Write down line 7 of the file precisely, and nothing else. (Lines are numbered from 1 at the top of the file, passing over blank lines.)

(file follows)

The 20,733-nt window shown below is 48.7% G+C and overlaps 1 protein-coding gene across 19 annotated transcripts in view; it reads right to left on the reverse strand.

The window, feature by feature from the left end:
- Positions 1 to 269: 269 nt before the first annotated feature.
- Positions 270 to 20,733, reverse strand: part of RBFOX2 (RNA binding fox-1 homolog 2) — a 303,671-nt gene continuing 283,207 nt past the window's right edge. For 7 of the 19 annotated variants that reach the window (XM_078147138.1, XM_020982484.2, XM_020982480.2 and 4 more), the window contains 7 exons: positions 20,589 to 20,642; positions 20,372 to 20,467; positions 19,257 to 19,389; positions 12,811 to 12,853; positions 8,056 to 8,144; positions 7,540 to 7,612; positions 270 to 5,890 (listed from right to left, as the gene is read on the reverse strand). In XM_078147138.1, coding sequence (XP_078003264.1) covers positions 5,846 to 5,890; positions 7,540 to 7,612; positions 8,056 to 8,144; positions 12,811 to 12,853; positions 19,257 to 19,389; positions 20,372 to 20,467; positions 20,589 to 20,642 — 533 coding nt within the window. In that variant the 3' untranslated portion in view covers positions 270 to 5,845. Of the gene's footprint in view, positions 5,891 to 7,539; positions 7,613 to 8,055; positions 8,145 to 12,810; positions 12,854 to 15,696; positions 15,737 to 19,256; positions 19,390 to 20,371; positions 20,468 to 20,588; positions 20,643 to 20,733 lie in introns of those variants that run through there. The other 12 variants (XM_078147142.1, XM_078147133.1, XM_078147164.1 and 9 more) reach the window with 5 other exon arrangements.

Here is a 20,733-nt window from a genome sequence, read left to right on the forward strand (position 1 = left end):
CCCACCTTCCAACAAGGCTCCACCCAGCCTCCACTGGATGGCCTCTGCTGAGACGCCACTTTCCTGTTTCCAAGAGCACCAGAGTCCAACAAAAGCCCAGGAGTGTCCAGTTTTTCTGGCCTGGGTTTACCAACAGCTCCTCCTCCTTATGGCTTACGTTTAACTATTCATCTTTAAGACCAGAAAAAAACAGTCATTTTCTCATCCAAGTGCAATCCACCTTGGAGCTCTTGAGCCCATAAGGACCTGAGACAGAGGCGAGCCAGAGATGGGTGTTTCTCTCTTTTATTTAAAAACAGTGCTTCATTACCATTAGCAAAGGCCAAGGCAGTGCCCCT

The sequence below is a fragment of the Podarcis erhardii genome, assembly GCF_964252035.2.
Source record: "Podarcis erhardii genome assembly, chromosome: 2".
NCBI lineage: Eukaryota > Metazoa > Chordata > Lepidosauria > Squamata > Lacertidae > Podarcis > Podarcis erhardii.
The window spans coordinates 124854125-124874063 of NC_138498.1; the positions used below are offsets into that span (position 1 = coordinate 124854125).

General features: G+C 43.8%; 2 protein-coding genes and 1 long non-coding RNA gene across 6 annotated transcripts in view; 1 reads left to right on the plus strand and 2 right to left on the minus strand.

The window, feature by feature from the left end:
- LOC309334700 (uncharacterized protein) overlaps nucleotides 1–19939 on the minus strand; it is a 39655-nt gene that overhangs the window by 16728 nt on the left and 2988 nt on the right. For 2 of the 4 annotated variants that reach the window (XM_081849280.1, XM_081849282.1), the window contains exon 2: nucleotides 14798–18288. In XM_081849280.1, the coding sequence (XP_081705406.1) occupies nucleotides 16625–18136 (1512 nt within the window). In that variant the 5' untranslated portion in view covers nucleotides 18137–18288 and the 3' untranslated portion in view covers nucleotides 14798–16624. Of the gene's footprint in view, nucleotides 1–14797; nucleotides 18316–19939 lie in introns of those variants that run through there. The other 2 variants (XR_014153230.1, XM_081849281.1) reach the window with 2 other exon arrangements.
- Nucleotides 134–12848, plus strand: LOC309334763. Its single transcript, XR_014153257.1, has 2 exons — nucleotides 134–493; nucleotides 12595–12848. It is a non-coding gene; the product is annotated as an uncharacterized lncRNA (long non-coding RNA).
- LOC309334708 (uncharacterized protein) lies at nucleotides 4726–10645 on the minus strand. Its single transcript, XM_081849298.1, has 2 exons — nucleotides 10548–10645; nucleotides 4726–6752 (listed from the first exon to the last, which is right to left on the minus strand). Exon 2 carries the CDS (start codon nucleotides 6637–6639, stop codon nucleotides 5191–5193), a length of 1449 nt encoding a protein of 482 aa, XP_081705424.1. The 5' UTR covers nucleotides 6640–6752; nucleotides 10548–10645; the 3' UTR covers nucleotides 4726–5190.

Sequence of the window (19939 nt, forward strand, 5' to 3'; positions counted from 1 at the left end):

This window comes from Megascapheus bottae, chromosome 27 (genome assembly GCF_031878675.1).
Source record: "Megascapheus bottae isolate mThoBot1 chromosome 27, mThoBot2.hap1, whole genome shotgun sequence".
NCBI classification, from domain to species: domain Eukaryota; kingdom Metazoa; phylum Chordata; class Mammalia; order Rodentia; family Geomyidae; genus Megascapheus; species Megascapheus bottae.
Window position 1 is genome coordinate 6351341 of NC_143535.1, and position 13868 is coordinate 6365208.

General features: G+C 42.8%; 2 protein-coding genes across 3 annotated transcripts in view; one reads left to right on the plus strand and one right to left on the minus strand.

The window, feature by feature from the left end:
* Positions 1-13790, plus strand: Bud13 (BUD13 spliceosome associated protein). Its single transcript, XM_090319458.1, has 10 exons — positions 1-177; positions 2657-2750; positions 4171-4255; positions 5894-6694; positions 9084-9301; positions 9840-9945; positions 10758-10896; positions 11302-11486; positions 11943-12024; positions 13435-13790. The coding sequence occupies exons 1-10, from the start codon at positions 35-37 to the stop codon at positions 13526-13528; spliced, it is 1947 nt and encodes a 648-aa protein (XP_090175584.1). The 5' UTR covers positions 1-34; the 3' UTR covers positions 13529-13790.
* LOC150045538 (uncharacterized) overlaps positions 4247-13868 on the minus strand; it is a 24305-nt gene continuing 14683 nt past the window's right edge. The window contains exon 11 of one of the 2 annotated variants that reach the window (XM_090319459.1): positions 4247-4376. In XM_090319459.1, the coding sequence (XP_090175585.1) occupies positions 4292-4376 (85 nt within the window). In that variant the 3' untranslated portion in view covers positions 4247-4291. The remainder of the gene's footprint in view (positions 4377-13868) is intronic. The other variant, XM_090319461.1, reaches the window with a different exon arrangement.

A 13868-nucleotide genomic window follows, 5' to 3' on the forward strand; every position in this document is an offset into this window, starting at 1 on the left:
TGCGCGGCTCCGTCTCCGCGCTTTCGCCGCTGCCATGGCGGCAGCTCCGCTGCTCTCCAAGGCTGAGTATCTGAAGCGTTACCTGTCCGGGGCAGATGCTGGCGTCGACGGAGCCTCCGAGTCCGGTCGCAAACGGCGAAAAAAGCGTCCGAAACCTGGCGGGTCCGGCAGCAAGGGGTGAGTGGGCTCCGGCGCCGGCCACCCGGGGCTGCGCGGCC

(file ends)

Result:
The sequence below is a fragment of the Podarcis erhardii genome, assembly GCF_964252035.2.